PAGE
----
I don't know why there are suddenly so many articles about the intersection of Buddhism and Basketball. A week ago I wrote about Dharma Lessons from LeBron James. Today I came across an article about L.A. Lakers player Ron Artest's pending Buddhist name change.
Apparently Mr. Artest has requested to change his name to Metta World Peace. Of course, Phil Jackson was famous, not only for winning championships, but also for incorporating Buddhist beliefs and teachings into his coaching. Maybe Phil Jackson's retirement has inspired Artest. And if you want to read humorous suggested Buddhist names for other L.A. Lakers players, read the above article from the L.A. Lakers Blog.
It's surprising that Artest, who was formerly known for his tendency to fight, would change his name to a Metta, a Buddhist term for kindness. Perhaps he is turning a new leaf, as he's shown a renewed focus on charity work. In the last two seasons he has demonstrated that he is unselfish and has shown great compassion for others. He even won the NBA's citizenship award for this season.
Several professional sports stars have made unusual name changes, including Cincinati Bengals player Chad Johnson becoming Chad Ochocinco and Denver Nuggets star Maybyner Rodney Hilário changing his name to Nenê. The reason for these changes is not always explained, just as Artest has remained quiet about his reasons.
Name changes, especially Buddhist name changes, interest me. Generally, if people convert to Buddhism, they do so merely by taking refuge in the dharma, the sangha and Buddha. Sometimes when people do this, their teacher will also give them a "dharma name". Tibetan Buddhists usually give students Tibetan Buddhist names, and Zen schools usually give new converts Japanese Buddhist names. These name changes are not formally binding, legal name changes. I would say these Buddhist names are more like nicknames that the student will use while with the sangha, according to Buddhist beliefs. In his or her family life or work life the student probably still goes by his or her birth name, unless the person becomes a monastic.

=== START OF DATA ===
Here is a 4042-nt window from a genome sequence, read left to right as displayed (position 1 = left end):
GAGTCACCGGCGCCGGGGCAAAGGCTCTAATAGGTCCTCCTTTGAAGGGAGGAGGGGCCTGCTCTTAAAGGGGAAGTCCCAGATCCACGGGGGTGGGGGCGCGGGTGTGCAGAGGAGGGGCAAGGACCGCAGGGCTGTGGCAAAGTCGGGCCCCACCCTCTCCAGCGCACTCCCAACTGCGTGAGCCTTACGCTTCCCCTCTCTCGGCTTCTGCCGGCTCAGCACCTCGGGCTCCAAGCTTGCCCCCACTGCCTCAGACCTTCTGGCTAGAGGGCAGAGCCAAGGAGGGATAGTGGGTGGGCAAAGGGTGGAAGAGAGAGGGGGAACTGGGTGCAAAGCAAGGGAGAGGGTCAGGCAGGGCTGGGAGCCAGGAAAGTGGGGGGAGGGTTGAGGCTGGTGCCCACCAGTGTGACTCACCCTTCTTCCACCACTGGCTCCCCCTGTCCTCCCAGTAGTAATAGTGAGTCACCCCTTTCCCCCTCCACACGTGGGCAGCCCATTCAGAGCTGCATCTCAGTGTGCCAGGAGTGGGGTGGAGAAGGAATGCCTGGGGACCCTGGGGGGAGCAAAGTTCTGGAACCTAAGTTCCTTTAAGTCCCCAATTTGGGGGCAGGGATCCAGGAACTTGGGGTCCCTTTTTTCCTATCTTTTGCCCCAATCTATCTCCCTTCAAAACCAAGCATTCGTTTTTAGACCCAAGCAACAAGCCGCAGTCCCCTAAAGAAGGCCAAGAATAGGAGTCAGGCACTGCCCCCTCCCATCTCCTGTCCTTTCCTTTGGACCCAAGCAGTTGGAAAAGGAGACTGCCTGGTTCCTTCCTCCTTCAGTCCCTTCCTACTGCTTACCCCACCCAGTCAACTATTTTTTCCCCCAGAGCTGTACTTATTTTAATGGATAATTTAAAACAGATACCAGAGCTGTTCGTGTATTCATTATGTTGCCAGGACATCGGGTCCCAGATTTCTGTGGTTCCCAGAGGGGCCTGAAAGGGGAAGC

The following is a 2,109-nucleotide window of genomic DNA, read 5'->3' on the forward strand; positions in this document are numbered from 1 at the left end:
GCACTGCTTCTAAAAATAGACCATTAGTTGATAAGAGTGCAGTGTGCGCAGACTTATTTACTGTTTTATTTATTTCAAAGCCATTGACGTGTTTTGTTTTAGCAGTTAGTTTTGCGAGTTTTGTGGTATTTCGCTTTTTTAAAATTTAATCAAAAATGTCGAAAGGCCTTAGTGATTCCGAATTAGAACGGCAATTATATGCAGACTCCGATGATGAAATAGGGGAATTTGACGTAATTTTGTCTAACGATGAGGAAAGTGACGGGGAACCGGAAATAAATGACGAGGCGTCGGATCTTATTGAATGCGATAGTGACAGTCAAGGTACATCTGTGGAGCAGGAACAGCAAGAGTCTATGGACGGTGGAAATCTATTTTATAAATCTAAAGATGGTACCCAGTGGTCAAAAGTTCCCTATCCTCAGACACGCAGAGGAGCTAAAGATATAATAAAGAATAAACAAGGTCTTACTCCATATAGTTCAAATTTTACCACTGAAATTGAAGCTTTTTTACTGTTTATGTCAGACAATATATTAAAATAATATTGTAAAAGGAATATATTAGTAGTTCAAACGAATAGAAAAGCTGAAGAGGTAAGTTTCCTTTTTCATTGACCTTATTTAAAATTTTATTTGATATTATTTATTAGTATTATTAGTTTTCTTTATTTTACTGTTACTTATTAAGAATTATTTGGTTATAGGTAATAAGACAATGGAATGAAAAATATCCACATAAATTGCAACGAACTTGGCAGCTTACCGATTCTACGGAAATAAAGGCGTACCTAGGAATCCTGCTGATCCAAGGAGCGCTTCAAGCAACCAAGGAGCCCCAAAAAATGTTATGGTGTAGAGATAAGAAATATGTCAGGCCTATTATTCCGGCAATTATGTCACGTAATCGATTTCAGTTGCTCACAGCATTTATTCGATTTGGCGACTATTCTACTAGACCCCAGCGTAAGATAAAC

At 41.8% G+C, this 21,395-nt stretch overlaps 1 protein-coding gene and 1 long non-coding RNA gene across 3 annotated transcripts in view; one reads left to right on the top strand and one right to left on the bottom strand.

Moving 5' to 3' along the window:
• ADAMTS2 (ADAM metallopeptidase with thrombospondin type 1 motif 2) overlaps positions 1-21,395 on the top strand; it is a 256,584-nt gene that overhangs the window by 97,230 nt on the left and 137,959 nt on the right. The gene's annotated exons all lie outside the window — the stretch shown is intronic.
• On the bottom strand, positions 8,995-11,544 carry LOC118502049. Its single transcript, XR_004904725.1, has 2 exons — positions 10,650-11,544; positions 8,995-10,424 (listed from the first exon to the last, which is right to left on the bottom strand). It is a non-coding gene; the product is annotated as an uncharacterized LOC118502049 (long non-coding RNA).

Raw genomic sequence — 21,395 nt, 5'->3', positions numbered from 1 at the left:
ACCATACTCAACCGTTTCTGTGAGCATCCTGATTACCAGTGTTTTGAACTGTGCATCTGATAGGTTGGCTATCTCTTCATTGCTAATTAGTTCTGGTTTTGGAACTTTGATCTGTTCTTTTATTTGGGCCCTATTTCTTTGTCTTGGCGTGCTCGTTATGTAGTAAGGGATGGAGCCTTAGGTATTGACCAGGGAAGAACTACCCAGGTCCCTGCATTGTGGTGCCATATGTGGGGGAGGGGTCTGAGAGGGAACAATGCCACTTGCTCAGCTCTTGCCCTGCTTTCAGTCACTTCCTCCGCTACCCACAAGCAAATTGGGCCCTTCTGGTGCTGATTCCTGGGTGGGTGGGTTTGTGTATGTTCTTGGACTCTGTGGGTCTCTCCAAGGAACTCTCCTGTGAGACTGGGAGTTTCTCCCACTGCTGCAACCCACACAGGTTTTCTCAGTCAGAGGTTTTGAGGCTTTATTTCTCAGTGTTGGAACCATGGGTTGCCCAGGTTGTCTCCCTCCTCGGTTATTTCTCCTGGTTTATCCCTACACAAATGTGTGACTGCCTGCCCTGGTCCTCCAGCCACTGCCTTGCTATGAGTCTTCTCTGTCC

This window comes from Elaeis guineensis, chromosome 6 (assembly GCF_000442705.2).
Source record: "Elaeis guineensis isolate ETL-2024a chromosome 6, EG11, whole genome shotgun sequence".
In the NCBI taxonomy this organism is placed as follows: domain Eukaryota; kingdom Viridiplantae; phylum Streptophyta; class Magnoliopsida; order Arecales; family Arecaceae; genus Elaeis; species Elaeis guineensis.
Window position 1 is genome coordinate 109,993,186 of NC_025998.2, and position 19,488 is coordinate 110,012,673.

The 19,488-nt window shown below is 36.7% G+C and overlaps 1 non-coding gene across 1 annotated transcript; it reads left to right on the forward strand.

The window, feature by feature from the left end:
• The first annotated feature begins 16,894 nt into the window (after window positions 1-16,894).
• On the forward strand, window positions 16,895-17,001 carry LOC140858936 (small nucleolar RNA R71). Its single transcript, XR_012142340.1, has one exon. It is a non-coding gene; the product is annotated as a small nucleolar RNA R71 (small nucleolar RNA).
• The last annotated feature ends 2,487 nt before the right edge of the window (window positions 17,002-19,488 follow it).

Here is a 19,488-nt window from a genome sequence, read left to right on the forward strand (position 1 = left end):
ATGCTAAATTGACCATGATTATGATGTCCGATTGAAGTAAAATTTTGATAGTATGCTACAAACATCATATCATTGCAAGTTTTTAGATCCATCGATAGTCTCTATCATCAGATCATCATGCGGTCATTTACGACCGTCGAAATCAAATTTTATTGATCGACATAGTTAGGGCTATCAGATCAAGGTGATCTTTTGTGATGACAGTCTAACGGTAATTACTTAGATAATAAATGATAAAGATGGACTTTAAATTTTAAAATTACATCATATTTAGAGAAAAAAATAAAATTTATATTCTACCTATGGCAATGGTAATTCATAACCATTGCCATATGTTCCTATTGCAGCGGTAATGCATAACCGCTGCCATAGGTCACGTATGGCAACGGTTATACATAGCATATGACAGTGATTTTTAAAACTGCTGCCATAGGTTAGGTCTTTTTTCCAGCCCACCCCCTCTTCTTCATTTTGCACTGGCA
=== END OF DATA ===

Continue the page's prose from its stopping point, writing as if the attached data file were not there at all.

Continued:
Buddhism teaches practitioners to avoid unhealthy attachment and self-cherishing. I think name changes within this framework could be helpful because a name does not define the self. People who change their names might be displaying their lack of attachment and avoidance of self-cherishing. I've noticed that some people place so much importance on names, even though according to Buddhist beliefs, what the person does is so much more important than the person's name.
Since I've been feeling more distant from my family, I've thought about changing my name because I really don't feel so connected with them or with my name anymore. I think if I were to change my name, I'd be doing it for the wrong reasons. I'd change my name in order to hold onto my anger, which is a terrible reason to do anything. Am I over thinking this?